Allyson Felix celebrates winning gold in the women's 200m in Osaka (Getty Images) © Copyright
General News Osaka, Japan

Osaka 2007 - Women's 200m: Felix blasts back to London’s past for a glimpse of the future

Allyson Felix did not have a hair out of place, which said something because trailing behind her neck were plaited locks so thick you would think they would slow down her progress. At the Nagai Stadium here in Osaka (31 Aug), it was not the only thing trailing behind her.

In the space of 21.81 seconds, the young American produced a performance of such power and outstanding brilliance to win gold in the 200 metres that you had to turn the clock back 59 years to find its equal.

“I was not aware of that,” said Felix, 21, when she was told that her winning margin was the furthest in a women's 200m race at a global championships since the Olympic Games in London in 1948.

Last night, Felix won by 0.53 when she beat World 100m champion Veronica Campbell, of Jamaica; in 1948, Fanny Blankers-Koen, of the Netherlands, beat Audrey Williamson by 0.80 as she won the Olympic title.

One of the great ironies is that in London, Blankers-Koen won four gold medals and now, less than five years before the Olympics return to England’s capital, the sport could be witnessing the start of another athlete ready to multi-task her way to regular spots on the top of the podium.

Felix, the daughter of an ordained minister from Southern California, is looking to expand the talent which saw her retain the 200m gold here by breaking 22-seconds for the first time, the quickest run at the distance since her fellow American Inger Miller won the event at 7th IAAF World Championships in Athletics in Seville in 1999.

“I need to add the 100m or the 400m because I have matured as an athlete and I am able to handle it now,” said the Felix, the Olympic 200m silver-medallist from Athens three years ago. “I will not make the decision until the season is finished.”

She could leave Osaka with two more gold medals, from both relays if she becomes part of the USA team. But looking to run different events individually as well could put her on track to join some of the sport’s legends, such as Blankers-Koen.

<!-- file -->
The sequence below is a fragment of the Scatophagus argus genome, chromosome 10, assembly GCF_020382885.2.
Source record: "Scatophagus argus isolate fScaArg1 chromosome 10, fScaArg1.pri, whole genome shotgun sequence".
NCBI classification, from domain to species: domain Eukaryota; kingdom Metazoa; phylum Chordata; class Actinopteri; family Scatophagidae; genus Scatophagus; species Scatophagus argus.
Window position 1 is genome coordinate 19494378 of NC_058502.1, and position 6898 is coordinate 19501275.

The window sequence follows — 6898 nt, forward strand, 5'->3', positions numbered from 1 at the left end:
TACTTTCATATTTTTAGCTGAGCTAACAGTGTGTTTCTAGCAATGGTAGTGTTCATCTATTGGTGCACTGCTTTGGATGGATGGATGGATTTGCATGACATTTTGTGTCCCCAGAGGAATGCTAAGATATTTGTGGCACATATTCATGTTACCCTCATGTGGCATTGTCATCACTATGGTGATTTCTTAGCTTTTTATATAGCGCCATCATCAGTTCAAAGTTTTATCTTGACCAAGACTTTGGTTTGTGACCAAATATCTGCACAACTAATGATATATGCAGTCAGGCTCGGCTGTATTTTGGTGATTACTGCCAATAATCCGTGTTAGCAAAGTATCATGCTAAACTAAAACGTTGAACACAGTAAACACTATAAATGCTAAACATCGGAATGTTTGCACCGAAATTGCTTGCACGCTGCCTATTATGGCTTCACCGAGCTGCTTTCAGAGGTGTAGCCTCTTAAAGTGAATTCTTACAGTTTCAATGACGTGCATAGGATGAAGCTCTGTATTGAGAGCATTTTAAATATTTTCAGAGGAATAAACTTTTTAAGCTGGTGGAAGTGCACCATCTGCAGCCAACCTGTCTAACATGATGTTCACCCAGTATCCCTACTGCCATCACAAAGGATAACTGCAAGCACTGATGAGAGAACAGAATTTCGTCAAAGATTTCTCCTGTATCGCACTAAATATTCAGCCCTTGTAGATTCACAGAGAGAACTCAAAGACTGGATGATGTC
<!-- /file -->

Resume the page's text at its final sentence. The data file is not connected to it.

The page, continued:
Her performance in retaining this gold medal, as she obliterated her personal best of 22.11, was stunning. She hit the bend just ahead, and then with 50m left, just stretched her lead further.

As she hit the line, she dipped with the sort of force of a sprinter needed to edge out an opponent which was hardly the case here and with it came 12th position on the World all-time lists.
Felix runs with elegance, her speed pumped up by the almost-clockwork motion of her arms which never lose their gravity. Campbell, the Olympic 200m champion was second in 22.34, a season’s best time, with Susanthika Jayasinghe, of Sri Lanka, third in 22.63.

Sanya Richards, Felix’s American teammate seeking redemption after failing to make the 400m team, was fifth in 22.70, never able to keep up with the finale which the champion brought into the race.

Beijing lies in wait for Felix, but the Olympics are not top of her priorities.

“I am going to finish my last semester,” said Felix, as she revealed her immediate plans. She is studying a degree in Elementary Education at the University Of Southern California and it is there she will go before returning to Europe, probably for the 5th IAAF / VTB Bank World Athletics Final in Stuttgart on 22-23 September.

But not before celebrating this victory, having broken an important barrier at last.

“This race was really special,” added Felix. “I have been at 22-seconds for as long as I can remember and to work so hard this year, after not being so great last year, and to win the title at the same time, it was fantastic.”

“I was so focussed on my goals. I do not do it for the attention, just for the challenge. I feel like I am using my talent to the best of my ability and it really showed. To have it happen tonight was definitely the plan.”

Richard Lewis for the IAAF